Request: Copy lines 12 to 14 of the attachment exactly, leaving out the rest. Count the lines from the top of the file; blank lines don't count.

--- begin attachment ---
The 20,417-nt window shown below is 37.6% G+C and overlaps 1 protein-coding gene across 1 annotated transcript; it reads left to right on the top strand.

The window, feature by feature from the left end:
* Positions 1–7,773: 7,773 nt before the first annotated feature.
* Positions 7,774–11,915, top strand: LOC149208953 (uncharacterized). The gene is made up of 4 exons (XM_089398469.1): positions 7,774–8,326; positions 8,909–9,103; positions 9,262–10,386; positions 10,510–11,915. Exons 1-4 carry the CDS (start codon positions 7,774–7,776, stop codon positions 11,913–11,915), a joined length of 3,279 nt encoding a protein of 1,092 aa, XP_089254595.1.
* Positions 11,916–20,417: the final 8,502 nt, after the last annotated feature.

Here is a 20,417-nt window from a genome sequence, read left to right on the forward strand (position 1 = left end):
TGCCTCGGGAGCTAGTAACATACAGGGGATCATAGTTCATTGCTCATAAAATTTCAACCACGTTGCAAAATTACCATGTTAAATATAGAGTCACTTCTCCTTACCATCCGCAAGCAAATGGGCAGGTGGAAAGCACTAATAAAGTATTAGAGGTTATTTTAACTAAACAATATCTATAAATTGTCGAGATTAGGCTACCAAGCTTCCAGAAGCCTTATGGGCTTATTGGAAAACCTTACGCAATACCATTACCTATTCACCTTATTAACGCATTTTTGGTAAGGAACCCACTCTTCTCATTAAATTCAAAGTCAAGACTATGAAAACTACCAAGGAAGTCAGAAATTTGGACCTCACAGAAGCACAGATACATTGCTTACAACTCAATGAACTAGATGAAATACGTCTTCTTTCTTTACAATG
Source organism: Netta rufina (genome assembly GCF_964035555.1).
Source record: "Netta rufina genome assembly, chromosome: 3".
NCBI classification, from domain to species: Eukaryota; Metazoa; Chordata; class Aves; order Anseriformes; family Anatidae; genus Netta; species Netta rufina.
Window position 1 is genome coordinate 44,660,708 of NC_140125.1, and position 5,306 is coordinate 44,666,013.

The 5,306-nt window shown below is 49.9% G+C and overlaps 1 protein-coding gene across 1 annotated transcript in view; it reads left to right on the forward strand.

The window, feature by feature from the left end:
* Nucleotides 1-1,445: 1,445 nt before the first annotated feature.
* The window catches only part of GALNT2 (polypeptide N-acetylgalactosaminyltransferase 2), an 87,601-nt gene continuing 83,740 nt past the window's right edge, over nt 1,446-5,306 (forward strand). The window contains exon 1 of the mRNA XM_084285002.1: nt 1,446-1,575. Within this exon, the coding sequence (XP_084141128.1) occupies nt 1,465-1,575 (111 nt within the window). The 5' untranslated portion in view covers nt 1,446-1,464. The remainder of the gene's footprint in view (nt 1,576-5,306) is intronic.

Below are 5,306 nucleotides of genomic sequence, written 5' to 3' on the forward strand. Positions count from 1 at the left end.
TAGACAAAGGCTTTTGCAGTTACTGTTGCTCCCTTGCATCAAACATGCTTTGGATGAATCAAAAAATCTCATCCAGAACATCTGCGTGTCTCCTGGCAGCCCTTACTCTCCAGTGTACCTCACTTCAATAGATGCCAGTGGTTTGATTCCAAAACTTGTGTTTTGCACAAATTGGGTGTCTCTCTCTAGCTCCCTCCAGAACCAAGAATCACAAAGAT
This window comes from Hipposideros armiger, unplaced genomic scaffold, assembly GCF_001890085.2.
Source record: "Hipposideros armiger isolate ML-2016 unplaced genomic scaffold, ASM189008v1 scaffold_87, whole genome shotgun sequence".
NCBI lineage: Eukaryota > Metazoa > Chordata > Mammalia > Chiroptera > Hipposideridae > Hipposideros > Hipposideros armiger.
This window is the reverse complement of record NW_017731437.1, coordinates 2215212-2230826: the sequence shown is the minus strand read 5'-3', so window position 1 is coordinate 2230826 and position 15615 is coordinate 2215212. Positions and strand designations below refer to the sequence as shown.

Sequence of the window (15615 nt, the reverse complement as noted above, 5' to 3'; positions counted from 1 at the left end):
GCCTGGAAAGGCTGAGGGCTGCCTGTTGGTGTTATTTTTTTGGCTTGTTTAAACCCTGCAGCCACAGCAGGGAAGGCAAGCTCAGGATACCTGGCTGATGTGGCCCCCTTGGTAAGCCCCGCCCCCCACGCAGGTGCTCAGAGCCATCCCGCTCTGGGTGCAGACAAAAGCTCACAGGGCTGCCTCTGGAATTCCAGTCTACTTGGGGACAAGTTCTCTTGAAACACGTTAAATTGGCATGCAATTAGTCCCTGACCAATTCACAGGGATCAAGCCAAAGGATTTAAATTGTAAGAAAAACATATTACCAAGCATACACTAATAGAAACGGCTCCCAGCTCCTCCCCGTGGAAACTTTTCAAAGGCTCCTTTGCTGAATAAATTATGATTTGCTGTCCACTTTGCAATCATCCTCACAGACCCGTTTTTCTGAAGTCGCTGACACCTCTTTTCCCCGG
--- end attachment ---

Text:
The 5,306-nt window shown below is 49.9% G+C and overlaps 1 protein-coding gene across 1 annotated transcript in view; it reads left to right on the forward strand.

The window, feature by feature from the left end:
* Nucleotides 1-1,445: 1,445 nt before the first annotated feature.